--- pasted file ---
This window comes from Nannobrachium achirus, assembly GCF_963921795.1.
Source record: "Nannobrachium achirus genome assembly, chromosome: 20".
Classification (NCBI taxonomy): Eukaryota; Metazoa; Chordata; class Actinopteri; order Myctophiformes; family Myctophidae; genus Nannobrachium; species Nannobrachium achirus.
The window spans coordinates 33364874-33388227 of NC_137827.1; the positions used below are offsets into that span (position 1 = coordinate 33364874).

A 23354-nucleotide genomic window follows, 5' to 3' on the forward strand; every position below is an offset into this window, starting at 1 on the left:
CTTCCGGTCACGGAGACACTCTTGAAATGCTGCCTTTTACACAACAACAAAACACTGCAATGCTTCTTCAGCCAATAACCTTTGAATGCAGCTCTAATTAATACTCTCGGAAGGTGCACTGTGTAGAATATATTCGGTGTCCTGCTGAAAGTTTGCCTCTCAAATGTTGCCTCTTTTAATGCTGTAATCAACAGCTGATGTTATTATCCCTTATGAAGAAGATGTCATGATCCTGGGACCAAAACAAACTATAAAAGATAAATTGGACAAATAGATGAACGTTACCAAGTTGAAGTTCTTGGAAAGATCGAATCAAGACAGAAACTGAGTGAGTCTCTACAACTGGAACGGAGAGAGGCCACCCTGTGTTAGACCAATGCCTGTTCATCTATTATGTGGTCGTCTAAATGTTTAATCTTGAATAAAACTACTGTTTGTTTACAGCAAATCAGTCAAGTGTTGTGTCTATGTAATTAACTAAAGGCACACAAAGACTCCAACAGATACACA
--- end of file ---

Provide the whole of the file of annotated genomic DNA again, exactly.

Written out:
This window comes from Nannobrachium achirus, assembly GCF_963921795.1.
Source record: "Nannobrachium achirus genome assembly, chromosome: 20".
Classification (NCBI taxonomy): Eukaryota; Metazoa; Chordata; class Actinopteri; order Myctophiformes; family Myctophidae; genus Nannobrachium; species Nannobrachium achirus.
The window spans coordinates 33364874-33388227 of NC_137827.1; the positions used below are offsets into that span (position 1 = coordinate 33364874).

A 23354-nucleotide genomic window follows, 5' to 3' on the forward strand; every position below is an offset into this window, starting at 1 on the left:
CTTCCGGTCACGGAGACACTCTTGAAATGCTGCCTTTTACACAACAACAAAACACTGCAATGCTTCTTCAGCCAATAACCTTTGAATGCAGCTCTAATTAATACTCTCGGAAGGTGCACTGTGTAGAATATATTCGGTGTCCTGCTGAAAGTTTGCCTCTCAAATGTTGCCTCTTTTAATGCTGTAATCAACAGCTGATGTTATTATCCCTTATGAAGAAGATGTCATGATCCTGGGACCAAAACAAACTATAAAAGATAAATTGGACAAATAGATGAACGTTACCAAGTTGAAGTTCTTGGAAAGATCGAATCAAGACAGAAACTGAGTGAGTCTCTACAACTGGAACGGAGAGAGGCCACCCTGTGTTAGACCAATGCCTGTTCATCTATTATGTGGTCGTCTAAATGTTTAATCTTGAATAAAACTACTGTTTGTTTACAGCAAATCAGTCAAGTGTTGTGTCTATGTAATTAACTAAAGGCACACAAAGACTCCAACAGATACACA